Delhi's transport department had a challenging year
With the number of registered vehicles crossing the one-crore mark and air pollution taking centre-stage among the issues in the national capital, the Delhi transport department had a challenging 2017.
Amid criticism over inadequate public transport facilities, the department worked hard to fetch more buses besides taking up measures to ensure improved women safety.
A highlight of the year for the department was the appointment of Kailash Gahlot as the new transport minister, by Chief Minister Arvind Kejriwal in May.
Shark Tank India Season 3: From Nvidia, HP jobs to establishing startup to kill mosquitoes; how Eco BioTraps founder turns heads
PM Modi to lay foundation stone, dedicate to nation redevelopment of 554 stations on Feb 26: Divisional Railway Manager
BITS Mumbai Campus Inauguration: "India on the way to become the third largest economy," says Kumar Mangalam Birla
Exclusive: Finance Ministry asks ONGC, OIL to fund India’s hydrocarbon hunt; promises to reimburse losses
Gahlot, an MLA from Najafgarh, faced an uphill task of boosting the public transport infrastructure with the state transporter DTC having a depleting number of buses.
Facing flak from various quarters over non procurement of even a single bus in AAP's three-year rule, the minister rolled out the process for buying 2,000 buses.
The process for procurement of 1,000 standard floor buses each for the DTC and the Cluster scheme is on and tenders are expected to be issued soon, said a transport department official.
The department is also working on having 500 electric buses to combat air pollution and has approached the Centre for financial help under the Faster Adoption and Manufacturing of (Hybrid &) Electric Vehicles in India (FAME) scheme.
The process for equipping 6,350 DTC and Cluster buses with CCTV cameras was also taken up by the department. It is hiring a consultant to find a suitable vendor and has approached the Centre for financial assistance from Nirbhaya Fund to finance the project.
In another move aimed at boosting safety of women commuters, the department instructed cab operators for fixing stickers to alert passengers to check that child locks were deactivated in the vehicles boarded by them.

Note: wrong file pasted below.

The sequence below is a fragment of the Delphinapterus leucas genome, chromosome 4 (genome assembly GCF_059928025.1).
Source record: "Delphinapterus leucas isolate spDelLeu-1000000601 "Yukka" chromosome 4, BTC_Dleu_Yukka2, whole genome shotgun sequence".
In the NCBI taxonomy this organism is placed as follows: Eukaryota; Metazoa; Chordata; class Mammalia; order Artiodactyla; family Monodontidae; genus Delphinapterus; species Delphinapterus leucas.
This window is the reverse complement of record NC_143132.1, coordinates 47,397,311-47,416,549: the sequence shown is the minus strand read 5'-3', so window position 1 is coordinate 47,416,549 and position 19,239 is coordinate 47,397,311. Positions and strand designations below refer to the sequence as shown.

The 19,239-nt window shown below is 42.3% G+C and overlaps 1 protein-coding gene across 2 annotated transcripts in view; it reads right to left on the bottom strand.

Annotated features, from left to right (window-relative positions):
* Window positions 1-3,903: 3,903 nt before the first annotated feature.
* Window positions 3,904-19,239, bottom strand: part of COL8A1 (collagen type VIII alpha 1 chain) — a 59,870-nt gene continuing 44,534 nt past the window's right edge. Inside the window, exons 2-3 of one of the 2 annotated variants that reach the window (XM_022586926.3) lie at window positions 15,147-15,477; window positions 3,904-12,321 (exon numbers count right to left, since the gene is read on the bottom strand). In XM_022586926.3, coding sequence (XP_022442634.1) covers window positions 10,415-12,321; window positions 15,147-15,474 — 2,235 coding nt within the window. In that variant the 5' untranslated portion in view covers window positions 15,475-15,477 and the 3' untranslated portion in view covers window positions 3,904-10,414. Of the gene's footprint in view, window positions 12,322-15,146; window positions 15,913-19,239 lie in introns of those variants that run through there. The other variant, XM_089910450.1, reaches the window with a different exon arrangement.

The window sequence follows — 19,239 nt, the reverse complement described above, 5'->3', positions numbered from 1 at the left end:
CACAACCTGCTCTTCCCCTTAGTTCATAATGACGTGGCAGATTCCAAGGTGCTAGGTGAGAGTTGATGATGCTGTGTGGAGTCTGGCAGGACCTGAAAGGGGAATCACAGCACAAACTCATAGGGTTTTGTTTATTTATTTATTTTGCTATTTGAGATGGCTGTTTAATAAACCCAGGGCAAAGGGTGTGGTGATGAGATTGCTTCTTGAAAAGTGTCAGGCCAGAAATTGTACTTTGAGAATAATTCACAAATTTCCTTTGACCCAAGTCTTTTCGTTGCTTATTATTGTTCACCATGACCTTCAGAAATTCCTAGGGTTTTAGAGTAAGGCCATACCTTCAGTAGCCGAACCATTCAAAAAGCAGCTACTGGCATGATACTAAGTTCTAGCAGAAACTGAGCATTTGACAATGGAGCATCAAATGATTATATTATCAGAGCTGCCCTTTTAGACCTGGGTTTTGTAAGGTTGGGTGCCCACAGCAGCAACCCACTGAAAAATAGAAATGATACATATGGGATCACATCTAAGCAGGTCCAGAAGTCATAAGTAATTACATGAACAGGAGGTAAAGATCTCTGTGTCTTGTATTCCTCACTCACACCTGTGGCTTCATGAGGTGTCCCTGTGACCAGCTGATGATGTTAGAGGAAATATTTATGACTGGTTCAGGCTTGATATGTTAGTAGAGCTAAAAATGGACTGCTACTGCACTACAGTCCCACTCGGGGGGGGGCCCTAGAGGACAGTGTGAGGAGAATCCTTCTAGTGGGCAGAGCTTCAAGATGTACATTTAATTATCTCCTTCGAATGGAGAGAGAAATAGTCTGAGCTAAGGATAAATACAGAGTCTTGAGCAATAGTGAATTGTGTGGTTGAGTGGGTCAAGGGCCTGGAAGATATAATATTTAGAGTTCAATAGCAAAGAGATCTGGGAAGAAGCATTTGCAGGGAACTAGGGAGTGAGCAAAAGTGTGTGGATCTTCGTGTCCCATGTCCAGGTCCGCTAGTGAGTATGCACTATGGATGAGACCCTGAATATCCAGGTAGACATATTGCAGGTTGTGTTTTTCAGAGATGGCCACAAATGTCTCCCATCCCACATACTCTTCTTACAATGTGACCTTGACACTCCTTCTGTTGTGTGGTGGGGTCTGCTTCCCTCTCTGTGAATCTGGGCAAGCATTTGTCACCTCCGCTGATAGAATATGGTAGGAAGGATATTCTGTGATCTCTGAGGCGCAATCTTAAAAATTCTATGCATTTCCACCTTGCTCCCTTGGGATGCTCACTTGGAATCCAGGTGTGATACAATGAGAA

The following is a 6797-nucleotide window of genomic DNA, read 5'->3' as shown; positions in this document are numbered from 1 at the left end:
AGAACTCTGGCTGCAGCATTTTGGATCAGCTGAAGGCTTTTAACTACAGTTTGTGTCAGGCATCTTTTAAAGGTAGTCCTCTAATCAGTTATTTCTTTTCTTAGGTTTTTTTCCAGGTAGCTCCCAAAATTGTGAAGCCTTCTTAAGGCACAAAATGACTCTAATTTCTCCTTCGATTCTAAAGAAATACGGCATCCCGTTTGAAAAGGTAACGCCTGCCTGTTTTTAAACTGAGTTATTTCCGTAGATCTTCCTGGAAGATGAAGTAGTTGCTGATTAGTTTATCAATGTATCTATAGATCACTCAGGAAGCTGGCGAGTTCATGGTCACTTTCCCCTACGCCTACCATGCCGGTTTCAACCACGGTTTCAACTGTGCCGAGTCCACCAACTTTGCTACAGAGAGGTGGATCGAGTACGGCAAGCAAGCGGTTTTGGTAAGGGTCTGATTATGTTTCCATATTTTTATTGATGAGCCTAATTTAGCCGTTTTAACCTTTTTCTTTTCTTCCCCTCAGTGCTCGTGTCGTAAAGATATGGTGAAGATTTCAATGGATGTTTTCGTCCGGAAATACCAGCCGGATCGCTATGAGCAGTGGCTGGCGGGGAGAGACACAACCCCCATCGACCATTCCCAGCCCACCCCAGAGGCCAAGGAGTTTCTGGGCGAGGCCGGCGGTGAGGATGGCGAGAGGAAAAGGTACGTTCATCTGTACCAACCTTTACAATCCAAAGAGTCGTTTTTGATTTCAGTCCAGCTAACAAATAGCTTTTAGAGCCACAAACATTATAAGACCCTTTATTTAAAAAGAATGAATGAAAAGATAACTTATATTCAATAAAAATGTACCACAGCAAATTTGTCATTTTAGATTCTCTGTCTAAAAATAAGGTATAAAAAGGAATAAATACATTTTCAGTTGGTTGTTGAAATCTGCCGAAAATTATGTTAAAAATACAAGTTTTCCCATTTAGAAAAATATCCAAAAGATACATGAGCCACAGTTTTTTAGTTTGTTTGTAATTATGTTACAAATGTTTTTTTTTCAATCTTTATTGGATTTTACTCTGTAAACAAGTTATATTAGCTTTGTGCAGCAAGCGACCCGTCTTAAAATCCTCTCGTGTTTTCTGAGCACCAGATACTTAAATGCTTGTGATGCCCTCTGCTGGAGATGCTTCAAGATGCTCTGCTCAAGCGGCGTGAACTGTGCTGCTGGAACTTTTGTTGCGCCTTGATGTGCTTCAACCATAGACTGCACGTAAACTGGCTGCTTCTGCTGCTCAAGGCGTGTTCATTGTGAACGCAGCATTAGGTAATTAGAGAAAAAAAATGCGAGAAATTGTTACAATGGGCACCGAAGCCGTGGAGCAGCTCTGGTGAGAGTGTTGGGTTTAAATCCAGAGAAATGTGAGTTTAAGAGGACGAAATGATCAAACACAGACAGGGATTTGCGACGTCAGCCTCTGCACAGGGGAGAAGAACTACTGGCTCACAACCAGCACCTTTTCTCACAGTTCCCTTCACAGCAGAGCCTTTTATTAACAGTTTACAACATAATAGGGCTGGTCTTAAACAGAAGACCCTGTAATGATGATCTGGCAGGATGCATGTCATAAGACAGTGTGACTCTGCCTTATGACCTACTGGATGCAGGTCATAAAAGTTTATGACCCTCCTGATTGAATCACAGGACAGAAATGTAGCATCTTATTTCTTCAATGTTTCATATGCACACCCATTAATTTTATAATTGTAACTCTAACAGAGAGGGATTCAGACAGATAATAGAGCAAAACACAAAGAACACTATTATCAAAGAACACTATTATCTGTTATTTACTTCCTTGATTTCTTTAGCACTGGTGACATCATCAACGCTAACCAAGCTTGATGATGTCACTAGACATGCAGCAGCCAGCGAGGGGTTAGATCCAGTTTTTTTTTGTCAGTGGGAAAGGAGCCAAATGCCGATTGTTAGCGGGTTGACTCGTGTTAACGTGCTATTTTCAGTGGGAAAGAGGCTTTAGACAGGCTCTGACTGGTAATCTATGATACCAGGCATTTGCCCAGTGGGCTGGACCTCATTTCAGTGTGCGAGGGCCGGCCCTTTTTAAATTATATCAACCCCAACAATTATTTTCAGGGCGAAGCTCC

However, the biggest challenge faced by the department was arranging comfortable public transport facilities for millions of commuters during emergency air pollution situation, invoking the road rationing measure.
The odd-even scheme that was announced last month during emergency pollution levels had a big question mark over it once the National Green Tribunal denied to exempt women drivers and bikers from it.
The government had tried to persuade the NGT to exempt the two categories citing reasons such as inadequate public transport facilities in the city.
The number of registered vehicles in the city crossed the one crore mark in May. Besides over 32 lakh cars, there are over 66 lakh two wheelers that are termed by the experts as major air polluters due to poor emission standards.
Transport department officials say that efforts are on the increase the number of buses by roping in private operators in a big way.
"The work on a policy to increase the number of buses with involvement of private operators is being hammered out. Such steps are necessary in view of the need of around 11,000 buses cited by various stakeholders including the court," said an official.
The department also worked on city taxi scheme and a parking policy during the year that are yet to be announced.
In the new year, the challenge before the department will be to give concrete shape to its various plans and policies besides raising the number of public transport buses which is around 5,500 at present.